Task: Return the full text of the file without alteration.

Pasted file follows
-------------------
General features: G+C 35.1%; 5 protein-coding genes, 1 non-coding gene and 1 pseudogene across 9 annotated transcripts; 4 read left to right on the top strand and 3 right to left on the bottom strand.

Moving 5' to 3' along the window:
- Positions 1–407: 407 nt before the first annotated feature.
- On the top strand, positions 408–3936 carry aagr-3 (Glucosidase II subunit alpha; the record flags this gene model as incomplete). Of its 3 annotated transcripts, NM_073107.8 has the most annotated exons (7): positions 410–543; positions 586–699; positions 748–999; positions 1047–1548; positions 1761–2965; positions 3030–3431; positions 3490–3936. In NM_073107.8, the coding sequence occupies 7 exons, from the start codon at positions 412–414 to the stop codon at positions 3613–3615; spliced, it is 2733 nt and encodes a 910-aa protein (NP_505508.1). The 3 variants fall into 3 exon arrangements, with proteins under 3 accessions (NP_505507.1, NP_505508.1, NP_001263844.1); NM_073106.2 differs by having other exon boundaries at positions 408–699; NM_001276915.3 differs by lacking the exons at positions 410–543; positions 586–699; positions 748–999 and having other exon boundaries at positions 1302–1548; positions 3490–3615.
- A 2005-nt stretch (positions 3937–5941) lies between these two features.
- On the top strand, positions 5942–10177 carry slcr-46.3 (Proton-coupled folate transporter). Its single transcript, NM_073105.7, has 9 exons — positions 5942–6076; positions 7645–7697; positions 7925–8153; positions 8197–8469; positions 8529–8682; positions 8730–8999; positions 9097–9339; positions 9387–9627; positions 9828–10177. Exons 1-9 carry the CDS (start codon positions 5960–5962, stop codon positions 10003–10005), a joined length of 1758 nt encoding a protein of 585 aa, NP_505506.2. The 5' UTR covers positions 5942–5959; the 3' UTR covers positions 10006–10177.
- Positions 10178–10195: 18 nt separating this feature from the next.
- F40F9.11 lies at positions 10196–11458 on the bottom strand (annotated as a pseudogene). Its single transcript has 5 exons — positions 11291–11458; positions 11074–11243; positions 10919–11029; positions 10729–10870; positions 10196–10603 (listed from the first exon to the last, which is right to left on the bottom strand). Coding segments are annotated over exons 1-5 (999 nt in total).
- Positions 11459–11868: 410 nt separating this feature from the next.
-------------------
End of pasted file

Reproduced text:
General features: G+C 35.1%; 5 protein-coding genes, 1 non-coding gene and 1 pseudogene across 9 annotated transcripts; 4 read left to right on the top strand and 3 right to left on the bottom strand.

Moving 5' to 3' along the window:
- Positions 1–407: 407 nt before the first annotated feature.
- On the top strand, positions 408–3936 carry aagr-3 (Glucosidase II subunit alpha; the record flags this gene model as incomplete). Of its 3 annotated transcripts, NM_073107.8 has the most annotated exons (7): positions 410–543; positions 586–699; positions 748–999; positions 1047–1548; positions 1761–2965; positions 3030–3431; positions 3490–3936. In NM_073107.8, the coding sequence occupies 7 exons, from the start codon at positions 412–414 to the stop codon at positions 3613–3615; spliced, it is 2733 nt and encodes a 910-aa protein (NP_505508.1). The 3 variants fall into 3 exon arrangements, with proteins under 3 accessions (NP_505507.1, NP_505508.1, NP_001263844.1); NM_073106.2 differs by having other exon boundaries at positions 408–699; NM_001276915.3 differs by lacking the exons at positions 410–543; positions 586–699; positions 748–999 and having other exon boundaries at positions 1302–1548; positions 3490–3615.
- A 2005-nt stretch (positions 3937–5941) lies between these two features.
- On the top strand, positions 5942–10177 carry slcr-46.3 (Proton-coupled folate transporter). Its single transcript, NM_073105.7, has 9 exons — positions 5942–6076; positions 7645–7697; positions 7925–8153; positions 8197–8469; positions 8529–8682; positions 8730–8999; positions 9097–9339; positions 9387–9627; positions 9828–10177. Exons 1-9 carry the CDS (start codon positions 5960–5962, stop codon positions 10003–10005), a joined length of 1758 nt encoding a protein of 585 aa, NP_505506.2. The 5' UTR covers positions 5942–5959; the 3' UTR covers positions 10006–10177.
- Positions 10178–10195: 18 nt separating this feature from the next.
- F40F9.11 lies at positions 10196–11458 on the bottom strand (annotated as a pseudogene). Its single transcript has 5 exons — positions 11291–11458; positions 11074–11243; positions 10919–11029; positions 10729–10870; positions 10196–10603 (listed from the first exon to the last, which is right to left on the bottom strand). Coding segments are annotated over exons 1-5 (999 nt in total).
- Positions 11459–11868: 410 nt separating this feature from the next.